£1.78m funding could help development new treatments for ovarian hyperstimulation syndrome in Sheffield
New treatments for ovarian hyperstimulation syndrome could be on their way, thanks to a new multi-million pound grant.
It’s hoped the £1.78m of funding could lead researchers at Sheffield Teaching Hospitals NHS Foundation Trust to develop and test new and cost-effective treatments that could provide better treatment for women with this syndrome - a side effect of fertility treatment.
The groundbreaking trial will be led by Jessop Wing, a part of Sheffield Teaching Hospitals NHS Foundation Trust, across 20 UK-wide fertility units. It is being funded through the National Institute for Health Research’s prestigious Health Technology programme, which aims to demonstrate the broader impact of healthcare treatments and tests for those who plan, provide or receive care from the NHS.
Mr Mostafa Metwally, a consultant gynaecologist and sub-specialist in reproductive medicine and Surgery at Jessop Fertility, and chief investigator of the trial, said: “We are delighted to be leading this transformational research into the management of ovarian hyperstimulation syndrome, a potentially serious side effect of assisted reproductive treatments caused by overstimulation in the ovaries.
“This trial is a potential game-changer in the way women with this condition are treated, as earlier and quicker interventions could prevent the need for women to be admitted to hospital.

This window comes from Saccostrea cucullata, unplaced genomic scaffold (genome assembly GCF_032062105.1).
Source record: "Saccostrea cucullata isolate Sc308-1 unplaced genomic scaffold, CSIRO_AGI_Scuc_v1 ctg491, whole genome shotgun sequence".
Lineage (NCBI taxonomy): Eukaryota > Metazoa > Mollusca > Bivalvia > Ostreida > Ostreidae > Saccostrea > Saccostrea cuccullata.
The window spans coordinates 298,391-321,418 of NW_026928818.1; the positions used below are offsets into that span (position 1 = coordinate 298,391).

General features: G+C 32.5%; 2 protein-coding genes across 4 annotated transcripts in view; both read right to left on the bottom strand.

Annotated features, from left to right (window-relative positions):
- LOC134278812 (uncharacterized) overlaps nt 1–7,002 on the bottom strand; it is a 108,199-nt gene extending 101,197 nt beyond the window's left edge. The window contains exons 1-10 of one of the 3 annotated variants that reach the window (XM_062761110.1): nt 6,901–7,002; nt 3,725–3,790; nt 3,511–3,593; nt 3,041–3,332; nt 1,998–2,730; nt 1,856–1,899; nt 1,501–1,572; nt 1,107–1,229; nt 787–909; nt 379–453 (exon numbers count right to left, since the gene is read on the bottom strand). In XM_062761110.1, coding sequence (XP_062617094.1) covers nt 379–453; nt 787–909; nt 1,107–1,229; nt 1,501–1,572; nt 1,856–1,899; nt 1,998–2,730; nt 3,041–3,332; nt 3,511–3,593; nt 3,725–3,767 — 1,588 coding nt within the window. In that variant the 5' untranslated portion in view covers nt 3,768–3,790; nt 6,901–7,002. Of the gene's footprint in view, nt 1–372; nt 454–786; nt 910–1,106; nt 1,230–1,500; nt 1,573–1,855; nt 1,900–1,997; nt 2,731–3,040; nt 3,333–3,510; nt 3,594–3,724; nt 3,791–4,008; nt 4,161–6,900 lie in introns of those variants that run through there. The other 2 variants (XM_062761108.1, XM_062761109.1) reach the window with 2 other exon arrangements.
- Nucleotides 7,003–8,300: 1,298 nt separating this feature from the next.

“As well as being much better for women and their families, it could also save the NHS an estimated £2.62million in inpatient hospital admissions per year because care could be provided in an outpatient setting.”
The funding is the second consecutive Health Technology Assessment programme awarded to this research team in the past few years, confirming its status as the UK’s leading centre for pioneering research that aims to improve the care of women undergoing fertility treatment.
Ovarian hyperstimulation syndrome affects as many as 33 in 100 women. In the majority of cases, symptoms are mild and recede quickly, though in three to eight per cent of cases, symptoms can worsen, leading to more serious complications. This study seeks to identify new ways to stop the condition from worsening and prevent the need for inpatient hospitalisation.